Found some interesting facts while searching gun issues in encylopedia


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DMK
July 11, 2004, 11:04 PM
Doing some link surfing from one site to another, I came across an entry in Wikipedia (http://en.wikipedia.org) and decided to stay there a while browsing 2nd amendment/gun issues.

Was pleasantly surprised that an entry for Colt's XM-177 (http://en.wikipedia.org/wiki/XM-177) included a note that "it is not a true sub-machine gun, since the latter fires pistol ammunition". Hmm, they seem to know their technical gun facts.

Clicking on submachine gun (http://en.wikipedia.org/wiki/Sub-machine_gun) contained a link to the National Firearms Act of 1934 (http://en.wikipedia.org/wiki/National_Firearms_Act) which stated that "the law was found to be unconstitutional in State vs. Miller, though the ruling was overturned on appeal to the Supreme Court as the defendant failed to appear, and no brief was filled on Miller's behalf." Hmm, interesting. Wonder why he didn't appear at his own appeal?

Clicking on the link to the definition for the 2nd Amendment (http://en.wikipedia.org/wiki/Second_Amendment_to_the_United_States_Constitution) revealed that he didn't show up because he was murdered. Wow! I didn't know that. I wonder how things would have changed if he'd never been killed and showed up.

The definition further stated that the 5th Circuit Court of Appeals ruled in the 2001 case United States v. Emerson, "as used throughout the Constitution, 'the people' have 'rights' and 'powers,' but federal and state governments only have 'powers' or 'authority', never 'rights.'" Furthermore, There is no evidence in the text of the Second Amendment, or any other part of the Constitution, that the words 'the people' have a different connotation within the Second Amendment than when employed elsewhere in the Constitution." Cool ruling!

I then clicked on the definiton of the Assault weapons ban (http://en.wikipedia.org/wiki/Assault_weapons_ban_%28USA%29). There I found some interesting info including "This law is ineffective because the particular features that are prohibited do not enhance the capabilities of a given weapon, they remain in fact identical to their non-prohibited counterparts. Thus, making these features illegal does nothing to prevent crime or make the guns any less dangerous, especially since they were used in less than 1% of crimes to begin with."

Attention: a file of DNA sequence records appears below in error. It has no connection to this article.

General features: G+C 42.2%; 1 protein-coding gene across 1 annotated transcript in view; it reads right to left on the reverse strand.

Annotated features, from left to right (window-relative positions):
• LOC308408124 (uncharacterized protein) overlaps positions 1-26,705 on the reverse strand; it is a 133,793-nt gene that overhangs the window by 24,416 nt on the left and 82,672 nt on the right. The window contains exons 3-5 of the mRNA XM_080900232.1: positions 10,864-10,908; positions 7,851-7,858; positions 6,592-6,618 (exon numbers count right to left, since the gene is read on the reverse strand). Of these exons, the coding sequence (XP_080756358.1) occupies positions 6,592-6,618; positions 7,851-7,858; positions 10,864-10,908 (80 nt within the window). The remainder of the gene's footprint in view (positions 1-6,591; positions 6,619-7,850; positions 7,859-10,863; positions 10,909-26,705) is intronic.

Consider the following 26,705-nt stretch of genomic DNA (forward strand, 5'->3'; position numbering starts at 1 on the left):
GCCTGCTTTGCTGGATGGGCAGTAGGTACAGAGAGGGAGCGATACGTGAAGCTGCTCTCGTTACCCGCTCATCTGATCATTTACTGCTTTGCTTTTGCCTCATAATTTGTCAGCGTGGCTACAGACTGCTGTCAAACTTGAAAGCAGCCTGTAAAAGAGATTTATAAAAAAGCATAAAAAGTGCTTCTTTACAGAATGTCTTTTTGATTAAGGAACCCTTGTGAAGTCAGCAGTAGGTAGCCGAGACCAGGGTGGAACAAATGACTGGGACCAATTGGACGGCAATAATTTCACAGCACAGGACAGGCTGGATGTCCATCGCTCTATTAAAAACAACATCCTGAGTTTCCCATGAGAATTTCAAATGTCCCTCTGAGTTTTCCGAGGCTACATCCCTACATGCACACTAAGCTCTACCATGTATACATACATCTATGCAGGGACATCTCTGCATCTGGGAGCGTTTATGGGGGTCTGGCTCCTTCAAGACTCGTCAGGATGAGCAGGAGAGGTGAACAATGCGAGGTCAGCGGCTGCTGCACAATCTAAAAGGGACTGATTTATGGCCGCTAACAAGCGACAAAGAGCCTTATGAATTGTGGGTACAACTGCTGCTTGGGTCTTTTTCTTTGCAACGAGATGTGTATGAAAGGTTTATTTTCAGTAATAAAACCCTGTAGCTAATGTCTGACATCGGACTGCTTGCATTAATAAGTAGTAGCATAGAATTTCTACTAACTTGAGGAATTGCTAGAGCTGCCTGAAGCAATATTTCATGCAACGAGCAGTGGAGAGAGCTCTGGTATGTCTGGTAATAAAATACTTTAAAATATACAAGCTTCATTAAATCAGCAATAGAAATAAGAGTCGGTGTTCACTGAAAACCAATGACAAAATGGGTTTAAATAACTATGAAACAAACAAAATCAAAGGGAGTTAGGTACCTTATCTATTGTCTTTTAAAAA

The link from there to the term assault weapons (http://en.wikipedia.org/wiki/Assault_weapons) describes the confusion between the terms assault weapon and assault rifle: "The frequent and innacurate use of the term assault rifle by media and gun control supporters when reporting on or discussing assault weapons has produced a popular misconception that assault weapons are fully-automatic machine guns. Some commentators use the terms interchangeably, potentially confusing the less-informed public, perhaps intentionally to encourage opposition to firearms."

Links to disarmament groups such as the Brady Campaign to Prevent Gun Violence (http://en.wikipedia.org/wiki/Brady_Campaign) are interesting as well. :)

Very cool website!
:cool:

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buy guns
July 11, 2004, 11:10 PM
who murdered miller?

were black helicopters involved? :evil:

DMK
July 11, 2004, 11:18 PM
who murdered miller?

were black helicopters involved? Good question. Unfortunately, there is no specific entry for U.S. v. Miller.

However, I think it's safe to assume that they didn't have black helos in the 30's. I suppose that black limos could have been involved though. ;)

O.F.Fascist
July 12, 2004, 01:06 AM
Wikipedia (www.wikipedia.org) is pretty cool.

I'm not sure on the specifics but I believe that literally anyone can add thier own entry or modify other entires.

But to prevent one person from completely screwing up something they know nothing about the site also stores all the previously revised version of a given page, and there is a section where people can discuss to revert the main entry to an older version if its needed.

Anyways because of all of this Wikipedia is a pretty good encyclopedia as it covers many subjects that other encyclopedias would never cover, not enough space or they just dont care about.

RevDisk
July 12, 2004, 03:08 AM
I found it interesting that the High Road was listed in Gun Politics in the US (http://en.wikipedia.org/wiki/Gun_politics_in_the_US) on Wikipedia. It's listed as a "prominent advocacy organization in this field".

Nifty

WonderNine
July 12, 2004, 03:47 AM
That site has an amazing amount of content. :what:

EOD Guy
July 12, 2004, 11:25 AM
who murdered miller?

were black helicopters involved?

Miller was a bootlegger and associated with a lot of unsavory characters who probably had something to do with his demise.

Stebalo
July 12, 2004, 01:51 PM
I never heard that Miller had been murdered, but if alive, he probably would not have shown up. He was just a hillybilly moonshiner.